Sales hit by the apathy factor

Papers did their best to get away from election coverage, and one may end up in court for its pains. By David Lister
Click to follow

It was once a maxim that newspapers increased their sales during election campaigns. No longer. The circulation figures for May dovetail fairly neatly with the election campaign. And for all the special sections, guest columnists and expensive opinion polls, sales were down on the April figures at The Times, Telegraph, Express, Mail, Mirror and Sun, and only slightly up at the other dailies. In the Sunday market, there were falls for The Sunday Times, Sunday Telegraph, Mail on Sunday and Sunday Express, all papers that would once have banked on an election to boost readership.

One circulation director told the Press Gazette that in the whole election campaign, the only thing that sent sales up across the board the next day was John Prescott's punch.

The apathy of voters did not, of course, go unnoticed by editors in the red-top and middle markets, who, from the outset of the campaign, made their front pages election-free zones on numerous occasions. Piers Morgan of The Mirror found that every time he put the election on the front page, sales went down. The Sun's editor, David Yelland, also claimed: "People are just not interested."

The reluctance to be too political stretched to polling day itself, when the Daily Mail splashed on Michael Barrymore's troubles, and the Daily Star splashed on a snatched topless photograph of the actress Amanda Holden. That determination to avoid politics could cost it dearly, of which more later.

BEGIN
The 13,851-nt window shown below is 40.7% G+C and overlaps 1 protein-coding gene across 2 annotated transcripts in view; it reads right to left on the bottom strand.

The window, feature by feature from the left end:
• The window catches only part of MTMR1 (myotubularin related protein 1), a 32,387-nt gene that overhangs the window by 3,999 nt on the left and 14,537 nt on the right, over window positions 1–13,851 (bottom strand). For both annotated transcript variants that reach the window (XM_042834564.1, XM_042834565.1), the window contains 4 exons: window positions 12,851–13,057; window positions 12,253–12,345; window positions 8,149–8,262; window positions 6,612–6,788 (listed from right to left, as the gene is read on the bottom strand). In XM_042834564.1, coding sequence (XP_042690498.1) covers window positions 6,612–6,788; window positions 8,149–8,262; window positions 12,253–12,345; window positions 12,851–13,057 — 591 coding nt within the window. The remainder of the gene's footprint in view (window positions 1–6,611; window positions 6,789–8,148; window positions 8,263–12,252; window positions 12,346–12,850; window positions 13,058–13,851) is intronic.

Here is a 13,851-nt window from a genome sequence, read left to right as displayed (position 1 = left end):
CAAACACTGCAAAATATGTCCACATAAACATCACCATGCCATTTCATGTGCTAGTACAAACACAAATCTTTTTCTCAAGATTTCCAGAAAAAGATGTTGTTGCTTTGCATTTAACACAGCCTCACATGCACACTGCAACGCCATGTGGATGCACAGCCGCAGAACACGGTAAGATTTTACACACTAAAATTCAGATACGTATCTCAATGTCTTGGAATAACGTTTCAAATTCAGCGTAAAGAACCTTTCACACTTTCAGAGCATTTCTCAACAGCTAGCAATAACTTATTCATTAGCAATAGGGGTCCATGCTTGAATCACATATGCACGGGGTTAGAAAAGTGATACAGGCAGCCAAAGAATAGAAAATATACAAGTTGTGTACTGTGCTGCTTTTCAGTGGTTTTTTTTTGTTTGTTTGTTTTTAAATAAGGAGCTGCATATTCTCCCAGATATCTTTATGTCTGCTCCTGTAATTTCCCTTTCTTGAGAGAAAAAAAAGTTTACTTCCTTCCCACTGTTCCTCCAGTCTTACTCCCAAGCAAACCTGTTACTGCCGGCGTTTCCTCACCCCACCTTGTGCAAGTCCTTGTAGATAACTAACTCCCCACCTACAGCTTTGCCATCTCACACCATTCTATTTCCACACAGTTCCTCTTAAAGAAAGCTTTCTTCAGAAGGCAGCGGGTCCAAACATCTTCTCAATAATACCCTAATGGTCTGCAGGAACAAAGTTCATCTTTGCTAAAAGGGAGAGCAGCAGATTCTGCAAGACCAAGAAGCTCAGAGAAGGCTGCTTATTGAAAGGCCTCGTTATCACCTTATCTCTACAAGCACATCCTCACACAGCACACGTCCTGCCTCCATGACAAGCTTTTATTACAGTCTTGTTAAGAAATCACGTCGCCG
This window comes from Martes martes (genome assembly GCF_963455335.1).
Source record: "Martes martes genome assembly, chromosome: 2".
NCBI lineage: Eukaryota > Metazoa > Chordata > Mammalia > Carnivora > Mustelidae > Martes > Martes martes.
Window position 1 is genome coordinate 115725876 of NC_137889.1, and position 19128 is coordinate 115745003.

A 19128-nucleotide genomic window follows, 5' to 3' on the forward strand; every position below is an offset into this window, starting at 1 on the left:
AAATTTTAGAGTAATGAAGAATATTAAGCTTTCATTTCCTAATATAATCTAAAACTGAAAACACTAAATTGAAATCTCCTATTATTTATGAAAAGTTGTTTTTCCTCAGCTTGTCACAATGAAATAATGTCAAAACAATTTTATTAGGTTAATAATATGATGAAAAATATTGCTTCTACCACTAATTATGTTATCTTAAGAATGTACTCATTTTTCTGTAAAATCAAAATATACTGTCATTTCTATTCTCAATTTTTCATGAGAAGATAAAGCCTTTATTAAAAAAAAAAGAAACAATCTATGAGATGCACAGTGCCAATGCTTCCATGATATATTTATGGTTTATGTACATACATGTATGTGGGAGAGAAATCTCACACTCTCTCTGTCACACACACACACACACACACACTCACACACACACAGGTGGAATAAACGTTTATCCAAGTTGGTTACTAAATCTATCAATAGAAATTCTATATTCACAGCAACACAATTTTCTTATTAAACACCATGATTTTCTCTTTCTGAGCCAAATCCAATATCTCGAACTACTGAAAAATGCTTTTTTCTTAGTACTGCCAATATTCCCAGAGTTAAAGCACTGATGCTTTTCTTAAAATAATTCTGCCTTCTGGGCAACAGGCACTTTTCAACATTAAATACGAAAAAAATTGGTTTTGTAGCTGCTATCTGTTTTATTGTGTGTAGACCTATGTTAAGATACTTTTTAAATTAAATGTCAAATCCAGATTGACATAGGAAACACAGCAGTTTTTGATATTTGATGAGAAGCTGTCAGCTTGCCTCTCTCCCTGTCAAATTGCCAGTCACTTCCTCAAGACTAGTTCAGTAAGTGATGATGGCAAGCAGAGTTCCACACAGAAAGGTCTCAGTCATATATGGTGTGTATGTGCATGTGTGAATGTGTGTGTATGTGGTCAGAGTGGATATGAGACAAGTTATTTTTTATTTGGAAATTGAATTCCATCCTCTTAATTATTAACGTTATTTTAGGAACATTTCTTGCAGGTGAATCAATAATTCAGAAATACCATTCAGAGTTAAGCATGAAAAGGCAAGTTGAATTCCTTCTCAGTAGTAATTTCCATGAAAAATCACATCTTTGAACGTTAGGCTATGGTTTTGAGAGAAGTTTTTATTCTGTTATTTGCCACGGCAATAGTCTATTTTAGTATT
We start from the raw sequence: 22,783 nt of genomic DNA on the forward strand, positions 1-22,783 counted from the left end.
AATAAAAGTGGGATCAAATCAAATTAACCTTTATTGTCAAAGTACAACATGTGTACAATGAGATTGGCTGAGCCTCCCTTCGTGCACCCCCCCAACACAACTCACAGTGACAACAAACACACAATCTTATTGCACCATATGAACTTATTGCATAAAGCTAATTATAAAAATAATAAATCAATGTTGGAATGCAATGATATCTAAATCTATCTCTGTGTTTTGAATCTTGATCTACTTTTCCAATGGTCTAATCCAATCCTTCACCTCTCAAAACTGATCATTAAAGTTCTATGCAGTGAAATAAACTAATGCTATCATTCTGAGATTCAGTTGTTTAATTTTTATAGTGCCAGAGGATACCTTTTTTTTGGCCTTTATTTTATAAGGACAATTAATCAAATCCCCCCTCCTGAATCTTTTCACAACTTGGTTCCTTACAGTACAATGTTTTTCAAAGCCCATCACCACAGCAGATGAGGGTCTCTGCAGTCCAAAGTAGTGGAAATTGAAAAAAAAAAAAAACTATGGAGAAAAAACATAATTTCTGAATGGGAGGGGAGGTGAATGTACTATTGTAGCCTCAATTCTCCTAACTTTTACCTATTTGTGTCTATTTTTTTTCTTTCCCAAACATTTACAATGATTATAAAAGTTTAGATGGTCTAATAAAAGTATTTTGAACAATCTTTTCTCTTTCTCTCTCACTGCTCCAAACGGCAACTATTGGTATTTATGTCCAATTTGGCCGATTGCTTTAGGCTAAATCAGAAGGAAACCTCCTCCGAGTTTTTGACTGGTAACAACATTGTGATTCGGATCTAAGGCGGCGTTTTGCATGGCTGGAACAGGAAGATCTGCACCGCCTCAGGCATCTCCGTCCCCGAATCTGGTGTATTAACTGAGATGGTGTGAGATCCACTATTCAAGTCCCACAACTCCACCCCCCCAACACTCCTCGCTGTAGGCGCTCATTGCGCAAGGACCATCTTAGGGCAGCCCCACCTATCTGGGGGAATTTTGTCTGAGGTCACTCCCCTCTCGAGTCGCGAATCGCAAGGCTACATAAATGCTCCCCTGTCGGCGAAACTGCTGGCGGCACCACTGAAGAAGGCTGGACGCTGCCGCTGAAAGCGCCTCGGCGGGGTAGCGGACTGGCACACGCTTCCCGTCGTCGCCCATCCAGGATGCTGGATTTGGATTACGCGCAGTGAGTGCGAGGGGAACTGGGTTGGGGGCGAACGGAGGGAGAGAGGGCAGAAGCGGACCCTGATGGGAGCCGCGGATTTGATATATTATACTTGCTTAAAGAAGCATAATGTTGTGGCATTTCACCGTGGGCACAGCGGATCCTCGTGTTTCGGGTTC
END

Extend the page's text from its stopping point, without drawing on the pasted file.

If it's any comfort to the press, TV fared little better. Terrestrial, satellite and digital channels all attracted lower viewing-figures for their news bulletins during the campaign than in normal times. Roger Mosey, head of BBC television news, sent a memo to his staff, blaming some of the fall on the good weather. He was more convincing when he said that, despite the figures, it would be "unthinkable" for the BBC not to give the best part of its news coverage to the campaign.

It is equally unthinkable for newspapers not to devote substantial coverage each day to an election campaign; but with the tabloids keeping the campaign off the cover, and the broadsheets keeping their four-page election specials a respectable distance from the front, this campaign has marked not a dereliction of democratic duty, but an acknowledgement that the election campaign was rarely worth holding the front page for.

The May figures give little comfort for Express Newspapers, with a 2.81 per cent drop for the Daily Express and a massive 10.77 per cent month-on-month drop for the Sunday Express, giving a further indication as to why Richard Desmond was losing patience with the former Sunday Express editor Michael Pilgrim, even before the latter's notorious memo criticising Desmond's interference.

And Desmond can take even less comfort from the complaint by the actress Amanda Holden that semi-naked pictures of her in the Daily Star were taken with a telephoto lens. Ms Holden is pursuing this one in the courts, which are likely to take a rather harder line than the Press Complaints Commission. She has already won an injunction and will now be seeking damages. The photos were taken in a garden during Ms Holden's holiday in Italy. While Lord Wakeham, chairman of the PCC, maintained that a beach was a public place in the case of the photographs of Anna Ford, no one can argue that a garden is anything but private.

Jason Fraser, the pictures supremo at the Express group, has told me in the past that he is always available to chat about his philosophy on photographs. Yet he refused to make any comment about this matter. But then, there's not a lot that anyone at Express Newspapers can say in mitigation. The issue is quite simple. Running snatched pictures of semi-clothed celebrities ­ or non-celebrities, come to that ­ has no place in journalism today, even at Richard Desmond's Express Newspapers.